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Micropayments and the Future of the Web

For 99 cents each, you can make your cell phone ring sound like such classics as “”Hard Knock Life”” or the theme music from “Scooby Doo.” Cingular plans to add games, logos, and graphics before the end of the year. Of course anyone who has spent a minimum amount of time surfing the Web knows that advertising is the dominant revenue model for commercial sites. Nearly $1 billion will be spent on online ads in 1998, ranging from cars to cold medicine to porn.

It’s worth noting that some of these in-game purchases are larger than 소액결제 미납 and that a ‘Paymium’ model is emerging, where both up-front and in-game purchases are required to unlock all features. It’s worth noting that this is definitely not universally agreed as a good thing, even by the game developers/publishers who use it – something we’ll discuss in more depth later. Even the most cost-effective online payment facilitators, such as Stripe, charge $0.30 plus roughly 3% of the transaction. But I believe it doesn’t make economic sense for an end user to pay pennies for each article consumed when the transaction itself costs $0.30. Flattr is more of a microdonation system than a micropayment system launched in 2010.

Even if authors and search engines do link to a subscription site, users will never go there because the cost of signing up for a subscription and the time needed to do so cannot be justified for the sake of a single desired page. Thus, the site never gets visited by the user; it also never gets the chance to prove its value to that user and convert him or her into a loyal, repeat visitor. Auditing may become really expensive with the expansion of the number of micropayments. Micropayments are also used to distribute royalties, and gratuities through online delivery apps like DoorDash, and freelance income through sites like Fiverr and Upwork. One of the most important roles of markets in a society is to discover the level of demand for goods and, in turn, how much of that good an economy should produce. That’s complicated by the zero marginal cost nature of digital goods , but it still broadly holds when it comes to things like software development.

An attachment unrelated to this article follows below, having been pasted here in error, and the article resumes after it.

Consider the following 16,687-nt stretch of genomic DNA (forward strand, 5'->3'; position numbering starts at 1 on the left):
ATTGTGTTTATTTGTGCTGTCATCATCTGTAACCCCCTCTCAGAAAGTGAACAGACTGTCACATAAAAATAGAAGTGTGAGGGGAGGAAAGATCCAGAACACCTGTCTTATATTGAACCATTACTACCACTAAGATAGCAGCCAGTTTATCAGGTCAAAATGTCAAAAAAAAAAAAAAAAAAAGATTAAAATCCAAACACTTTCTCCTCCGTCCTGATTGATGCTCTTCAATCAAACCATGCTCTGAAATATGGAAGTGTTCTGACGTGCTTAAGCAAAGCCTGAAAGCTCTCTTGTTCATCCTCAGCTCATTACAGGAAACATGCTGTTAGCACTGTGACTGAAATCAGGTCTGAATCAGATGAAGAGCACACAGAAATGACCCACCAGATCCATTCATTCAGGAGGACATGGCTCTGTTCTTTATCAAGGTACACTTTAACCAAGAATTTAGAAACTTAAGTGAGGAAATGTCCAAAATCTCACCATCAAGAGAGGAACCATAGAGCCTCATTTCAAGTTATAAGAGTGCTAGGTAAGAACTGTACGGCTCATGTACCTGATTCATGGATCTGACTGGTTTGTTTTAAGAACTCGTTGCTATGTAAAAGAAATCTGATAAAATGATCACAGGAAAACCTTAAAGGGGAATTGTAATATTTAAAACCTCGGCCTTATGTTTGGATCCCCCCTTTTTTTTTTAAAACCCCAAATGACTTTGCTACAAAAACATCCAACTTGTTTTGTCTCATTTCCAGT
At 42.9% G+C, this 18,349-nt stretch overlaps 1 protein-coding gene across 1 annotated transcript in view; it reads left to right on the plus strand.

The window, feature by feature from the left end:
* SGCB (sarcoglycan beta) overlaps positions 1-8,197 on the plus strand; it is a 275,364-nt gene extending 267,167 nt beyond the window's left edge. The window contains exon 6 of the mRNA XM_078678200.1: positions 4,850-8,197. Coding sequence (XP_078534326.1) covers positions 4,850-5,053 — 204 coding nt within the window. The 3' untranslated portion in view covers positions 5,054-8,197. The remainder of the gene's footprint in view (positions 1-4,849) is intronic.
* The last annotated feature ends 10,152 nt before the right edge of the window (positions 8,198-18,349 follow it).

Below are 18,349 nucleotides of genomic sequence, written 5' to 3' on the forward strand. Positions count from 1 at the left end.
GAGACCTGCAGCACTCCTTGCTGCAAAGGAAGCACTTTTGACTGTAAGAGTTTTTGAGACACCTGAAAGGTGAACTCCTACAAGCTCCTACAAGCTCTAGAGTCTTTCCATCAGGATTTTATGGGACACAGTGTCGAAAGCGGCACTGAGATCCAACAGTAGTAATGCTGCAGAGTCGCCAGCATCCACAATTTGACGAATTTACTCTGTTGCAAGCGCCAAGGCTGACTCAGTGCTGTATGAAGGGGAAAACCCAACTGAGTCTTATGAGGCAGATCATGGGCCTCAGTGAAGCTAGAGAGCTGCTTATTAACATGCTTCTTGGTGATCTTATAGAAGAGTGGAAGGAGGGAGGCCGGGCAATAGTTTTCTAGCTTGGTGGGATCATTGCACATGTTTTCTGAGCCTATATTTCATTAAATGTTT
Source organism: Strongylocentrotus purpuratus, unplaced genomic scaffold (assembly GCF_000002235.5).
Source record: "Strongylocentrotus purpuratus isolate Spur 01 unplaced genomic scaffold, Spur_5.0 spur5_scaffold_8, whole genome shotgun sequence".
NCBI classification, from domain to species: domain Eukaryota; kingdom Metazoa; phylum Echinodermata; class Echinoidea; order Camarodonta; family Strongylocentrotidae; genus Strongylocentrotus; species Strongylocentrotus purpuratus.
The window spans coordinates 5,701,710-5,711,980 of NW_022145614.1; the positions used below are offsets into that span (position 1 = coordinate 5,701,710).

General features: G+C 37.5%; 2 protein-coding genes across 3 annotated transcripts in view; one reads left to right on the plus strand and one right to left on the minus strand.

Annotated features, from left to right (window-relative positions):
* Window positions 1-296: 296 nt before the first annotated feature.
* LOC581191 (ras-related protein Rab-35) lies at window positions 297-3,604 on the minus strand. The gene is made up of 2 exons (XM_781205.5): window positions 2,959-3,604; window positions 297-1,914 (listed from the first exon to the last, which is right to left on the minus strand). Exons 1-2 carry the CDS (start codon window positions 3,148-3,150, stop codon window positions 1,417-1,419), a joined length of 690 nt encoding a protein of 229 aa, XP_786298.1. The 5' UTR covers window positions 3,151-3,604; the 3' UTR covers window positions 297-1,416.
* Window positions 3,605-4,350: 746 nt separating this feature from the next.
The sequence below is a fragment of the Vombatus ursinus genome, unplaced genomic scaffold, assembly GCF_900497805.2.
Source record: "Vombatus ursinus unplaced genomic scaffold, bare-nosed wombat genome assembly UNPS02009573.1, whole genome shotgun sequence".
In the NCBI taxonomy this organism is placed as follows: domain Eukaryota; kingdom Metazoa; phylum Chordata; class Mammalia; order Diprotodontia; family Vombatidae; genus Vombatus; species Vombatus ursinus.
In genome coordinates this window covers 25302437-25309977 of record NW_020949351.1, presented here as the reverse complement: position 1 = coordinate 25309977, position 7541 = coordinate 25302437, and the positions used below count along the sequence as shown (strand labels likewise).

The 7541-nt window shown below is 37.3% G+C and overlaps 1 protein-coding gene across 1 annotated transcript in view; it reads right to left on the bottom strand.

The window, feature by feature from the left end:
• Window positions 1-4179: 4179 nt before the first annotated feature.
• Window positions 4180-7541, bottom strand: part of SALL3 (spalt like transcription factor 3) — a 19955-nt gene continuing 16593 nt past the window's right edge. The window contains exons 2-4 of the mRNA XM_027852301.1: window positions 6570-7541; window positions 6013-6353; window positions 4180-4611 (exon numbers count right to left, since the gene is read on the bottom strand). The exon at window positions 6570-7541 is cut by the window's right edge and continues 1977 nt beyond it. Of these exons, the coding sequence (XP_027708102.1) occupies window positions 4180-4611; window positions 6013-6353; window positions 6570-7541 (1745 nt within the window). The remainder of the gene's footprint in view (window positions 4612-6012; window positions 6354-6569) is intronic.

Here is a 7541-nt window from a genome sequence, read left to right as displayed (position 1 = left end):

Displaying, in this context, means finding the content, sorting it, and packaging it in various ways. The problem with subscription-based content is that consumers must pay up front for a set term, which means they can’t be sure of what they’re buying. Although some publications retain the same quality and focus for years, many sites these days are changing rapidly because of the market. What a consumer pays to download today isn’t necessarily what she or he wants to download six months from now. The most interesting example of desegregating traditional bundles and trading them over the Internet lies in MP3 technology that enables compressed music and video files to be downloaded from the Web. MP3 files are roughly one sixteenth the size of a CD file and can be stored on a hard drive or burned into a blank CD with the right equipment.